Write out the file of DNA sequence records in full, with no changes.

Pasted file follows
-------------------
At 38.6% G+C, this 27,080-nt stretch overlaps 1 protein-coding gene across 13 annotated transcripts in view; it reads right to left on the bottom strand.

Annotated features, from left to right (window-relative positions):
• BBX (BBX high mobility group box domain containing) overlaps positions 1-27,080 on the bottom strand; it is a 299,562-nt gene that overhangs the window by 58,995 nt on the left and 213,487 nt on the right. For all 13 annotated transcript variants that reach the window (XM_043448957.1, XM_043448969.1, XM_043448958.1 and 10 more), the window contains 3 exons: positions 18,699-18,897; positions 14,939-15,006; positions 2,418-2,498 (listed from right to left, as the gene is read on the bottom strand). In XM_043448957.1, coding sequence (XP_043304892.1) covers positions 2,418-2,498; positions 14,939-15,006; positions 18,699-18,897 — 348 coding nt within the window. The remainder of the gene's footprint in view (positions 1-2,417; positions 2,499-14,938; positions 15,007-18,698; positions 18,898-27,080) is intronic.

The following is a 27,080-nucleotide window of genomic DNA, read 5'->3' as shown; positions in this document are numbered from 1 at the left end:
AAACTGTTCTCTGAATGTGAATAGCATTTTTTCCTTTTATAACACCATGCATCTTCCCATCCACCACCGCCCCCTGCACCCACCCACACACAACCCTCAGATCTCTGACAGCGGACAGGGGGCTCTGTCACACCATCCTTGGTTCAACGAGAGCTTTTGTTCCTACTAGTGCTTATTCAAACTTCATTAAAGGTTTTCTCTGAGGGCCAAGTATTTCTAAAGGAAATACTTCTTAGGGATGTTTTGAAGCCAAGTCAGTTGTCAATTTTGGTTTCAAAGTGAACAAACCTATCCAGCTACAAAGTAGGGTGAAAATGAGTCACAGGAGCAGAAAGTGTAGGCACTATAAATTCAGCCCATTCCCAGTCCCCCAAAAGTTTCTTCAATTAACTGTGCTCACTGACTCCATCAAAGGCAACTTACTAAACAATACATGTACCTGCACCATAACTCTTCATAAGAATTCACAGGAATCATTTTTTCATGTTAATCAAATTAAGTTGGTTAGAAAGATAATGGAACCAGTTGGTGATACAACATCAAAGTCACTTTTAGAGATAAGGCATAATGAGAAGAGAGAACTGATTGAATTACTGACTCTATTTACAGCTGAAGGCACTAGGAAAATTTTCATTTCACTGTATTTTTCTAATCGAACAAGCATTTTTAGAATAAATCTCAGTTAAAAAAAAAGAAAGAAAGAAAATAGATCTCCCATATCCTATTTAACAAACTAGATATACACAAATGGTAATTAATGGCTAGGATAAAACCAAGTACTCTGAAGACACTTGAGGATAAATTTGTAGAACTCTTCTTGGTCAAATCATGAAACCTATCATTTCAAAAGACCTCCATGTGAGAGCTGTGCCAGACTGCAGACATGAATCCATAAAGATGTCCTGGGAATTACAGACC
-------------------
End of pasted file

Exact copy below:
At 38.6% G+C, this 27,080-nt stretch overlaps 1 protein-coding gene across 13 annotated transcripts in view; it reads right to left on the bottom strand.

Annotated features, from left to right (window-relative positions):
• BBX (BBX high mobility group box domain containing) overlaps positions 1-27,080 on the bottom strand; it is a 299,562-nt gene that overhangs the window by 58,995 nt on the left and 213,487 nt on the right. For all 13 annotated transcript variants that reach the window (XM_043448957.1, XM_043448969.1, XM_043448958.1 and 10 more), the window contains 3 exons: positions 18,699-18,897; positions 14,939-15,006; positions 2,418-2,498 (listed from right to left, as the gene is read on the bottom strand). In XM_043448957.1, coding sequence (XP_043304892.1) covers positions 2,418-2,498; positions 14,939-15,006; positions 18,699-18,897 — 348 coding nt within the window. The remainder of the gene's footprint in view (positions 1-2,417; positions 2,499-14,938; positions 15,007-18,698; positions 18,898-27,080) is intronic.

The following is a 27,080-nucleotide window of genomic DNA, read 5'->3' as shown; positions in this document are numbered from 1 at the left end:
AAACTGTTCTCTGAATGTGAATAGCATTTTTTCCTTTTATAACACCATGCATCTTCCCATCCACCACCGCCCCCTGCACCCACCCACACACAACCCTCAGATCTCTGACAGCGGACAGGGGGCTCTGTCACACCATCCTTGGTTCAACGAGAGCTTTTGTTCCTACTAGTGCTTATTCAAACTTCATTAAAGGTTTTCTCTGAGGGCCAAGTATTTCTAAAGGAAATACTTCTTAGGGATGTTTTGAAGCCAAGTCAGTTGTCAATTTTGGTTTCAAAGTGAACAAACCTATCCAGCTACAAAGTAGGGTGAAAATGAGTCACAGGAGCAGAAAGTGTAGGCACTATAAATTCAGCCCATTCCCAGTCCCCCAAAAGTTTCTTCAATTAACTGTGCTCACTGACTCCATCAAAGGCAACTTACTAAACAATACATGTACCTGCACCATAACTCTTCATAAGAATTCACAGGAATCATTTTTTCATGTTAATCAAATTAAGTTGGTTAGAAAGATAATGGAACCAGTTGGTGATACAACATCAAAGTCACTTTTAGAGATAAGGCATAATGAGAAGAGAGAACTGATTGAATTACTGACTCTATTTACAGCTGAAGGCACTAGGAAAATTTTCATTTCACTGTATTTTTCTAATCGAACAAGCATTTTTAGAATAAATCTCAGTTAAAAAAAAAGAAAGAAAGAAAATAGATCTCCCATATCCTATTTAACAAACTAGATATACACAAATGGTAATTAATGGCTAGGATAAAACCAAGTACTCTGAAGACACTTGAGGATAAATTTGTAGAACTCTTCTTGGTCAAATCATGAAACCTATCATTTCAAAAGACCTCCATGTGAGAGCTGTGCCAGACTGCAGACATGAATCCATAAAGATGTCCTGGGAATTACAGACC